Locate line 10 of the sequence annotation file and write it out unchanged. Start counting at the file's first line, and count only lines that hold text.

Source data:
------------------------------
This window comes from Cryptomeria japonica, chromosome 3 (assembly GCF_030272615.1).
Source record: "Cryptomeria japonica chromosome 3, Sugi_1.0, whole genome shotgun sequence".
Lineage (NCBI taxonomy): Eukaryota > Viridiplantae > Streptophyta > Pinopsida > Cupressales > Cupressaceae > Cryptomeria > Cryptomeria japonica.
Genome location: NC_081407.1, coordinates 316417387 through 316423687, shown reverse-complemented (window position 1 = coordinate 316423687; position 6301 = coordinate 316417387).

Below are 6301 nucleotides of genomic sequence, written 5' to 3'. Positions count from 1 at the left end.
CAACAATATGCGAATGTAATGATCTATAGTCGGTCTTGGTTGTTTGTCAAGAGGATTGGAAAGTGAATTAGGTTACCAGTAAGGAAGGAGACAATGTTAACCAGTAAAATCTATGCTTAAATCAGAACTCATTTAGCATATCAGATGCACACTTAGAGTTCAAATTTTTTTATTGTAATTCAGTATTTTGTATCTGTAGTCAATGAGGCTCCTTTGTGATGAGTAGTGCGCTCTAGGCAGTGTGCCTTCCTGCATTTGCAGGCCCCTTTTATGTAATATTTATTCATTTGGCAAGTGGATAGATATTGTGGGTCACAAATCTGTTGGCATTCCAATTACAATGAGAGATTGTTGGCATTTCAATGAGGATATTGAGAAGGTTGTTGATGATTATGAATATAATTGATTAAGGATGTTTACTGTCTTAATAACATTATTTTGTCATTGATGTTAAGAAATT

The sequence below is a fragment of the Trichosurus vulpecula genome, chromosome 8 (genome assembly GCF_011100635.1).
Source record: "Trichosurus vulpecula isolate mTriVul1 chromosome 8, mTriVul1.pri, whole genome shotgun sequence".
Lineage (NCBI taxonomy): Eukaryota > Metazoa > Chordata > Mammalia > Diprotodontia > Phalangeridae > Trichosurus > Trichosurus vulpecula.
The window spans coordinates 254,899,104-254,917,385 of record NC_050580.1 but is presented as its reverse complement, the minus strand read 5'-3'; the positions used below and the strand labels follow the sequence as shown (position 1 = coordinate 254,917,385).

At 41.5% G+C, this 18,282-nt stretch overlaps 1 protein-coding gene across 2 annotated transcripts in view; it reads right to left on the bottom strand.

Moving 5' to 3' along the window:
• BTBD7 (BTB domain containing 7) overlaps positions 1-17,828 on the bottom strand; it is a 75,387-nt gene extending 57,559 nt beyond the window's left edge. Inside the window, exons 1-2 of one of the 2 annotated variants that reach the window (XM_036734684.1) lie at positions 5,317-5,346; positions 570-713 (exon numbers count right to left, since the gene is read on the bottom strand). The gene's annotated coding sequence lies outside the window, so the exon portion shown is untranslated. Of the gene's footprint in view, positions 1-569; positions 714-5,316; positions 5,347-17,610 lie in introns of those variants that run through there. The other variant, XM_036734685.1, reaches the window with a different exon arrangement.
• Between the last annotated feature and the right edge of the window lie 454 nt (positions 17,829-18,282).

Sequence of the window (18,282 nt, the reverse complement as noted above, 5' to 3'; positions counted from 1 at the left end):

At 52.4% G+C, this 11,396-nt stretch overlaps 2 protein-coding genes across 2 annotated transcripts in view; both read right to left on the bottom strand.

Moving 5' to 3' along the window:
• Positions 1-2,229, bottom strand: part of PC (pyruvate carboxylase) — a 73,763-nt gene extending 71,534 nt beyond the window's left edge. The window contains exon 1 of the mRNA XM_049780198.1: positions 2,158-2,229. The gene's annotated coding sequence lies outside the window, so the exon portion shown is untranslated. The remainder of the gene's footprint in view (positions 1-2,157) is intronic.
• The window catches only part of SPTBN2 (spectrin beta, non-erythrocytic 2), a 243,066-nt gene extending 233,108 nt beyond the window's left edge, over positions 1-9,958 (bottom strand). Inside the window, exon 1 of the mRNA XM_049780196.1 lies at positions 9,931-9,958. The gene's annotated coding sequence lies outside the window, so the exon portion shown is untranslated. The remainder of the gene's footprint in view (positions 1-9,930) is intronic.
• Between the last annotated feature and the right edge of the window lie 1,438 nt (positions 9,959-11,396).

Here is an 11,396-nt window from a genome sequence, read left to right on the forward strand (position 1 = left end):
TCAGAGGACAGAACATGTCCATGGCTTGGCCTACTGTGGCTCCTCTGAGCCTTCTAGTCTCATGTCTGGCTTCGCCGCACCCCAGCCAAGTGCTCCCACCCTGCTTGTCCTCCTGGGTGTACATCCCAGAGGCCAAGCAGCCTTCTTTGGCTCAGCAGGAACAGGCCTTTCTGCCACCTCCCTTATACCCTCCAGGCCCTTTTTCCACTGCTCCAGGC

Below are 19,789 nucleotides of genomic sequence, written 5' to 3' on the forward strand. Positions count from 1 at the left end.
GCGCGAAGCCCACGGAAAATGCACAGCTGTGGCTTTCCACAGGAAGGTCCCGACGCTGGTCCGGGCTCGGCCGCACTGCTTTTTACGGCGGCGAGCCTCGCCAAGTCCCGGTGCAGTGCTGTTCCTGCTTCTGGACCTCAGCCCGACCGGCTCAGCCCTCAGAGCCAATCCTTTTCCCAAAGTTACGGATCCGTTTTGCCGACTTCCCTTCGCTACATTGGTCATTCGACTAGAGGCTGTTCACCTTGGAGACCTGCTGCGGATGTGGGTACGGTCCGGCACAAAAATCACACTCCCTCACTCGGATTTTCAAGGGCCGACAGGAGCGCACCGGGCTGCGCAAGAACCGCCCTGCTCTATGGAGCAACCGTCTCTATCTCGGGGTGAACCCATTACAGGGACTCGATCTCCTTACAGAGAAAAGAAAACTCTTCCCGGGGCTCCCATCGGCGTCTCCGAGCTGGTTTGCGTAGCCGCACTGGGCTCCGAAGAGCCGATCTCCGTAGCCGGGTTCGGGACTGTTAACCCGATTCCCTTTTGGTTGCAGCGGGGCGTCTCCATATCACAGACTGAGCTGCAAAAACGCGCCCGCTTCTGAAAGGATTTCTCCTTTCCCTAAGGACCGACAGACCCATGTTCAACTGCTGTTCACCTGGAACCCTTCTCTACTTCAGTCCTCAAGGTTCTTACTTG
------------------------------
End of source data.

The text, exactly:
The window spans coordinates 254,899,104-254,917,385 of record NC_050580.1 but is presented as its reverse complement, the minus strand read 5'-3'; the positions used below and the strand labels follow the sequence as shown (position 1 = coordinate 254,917,385).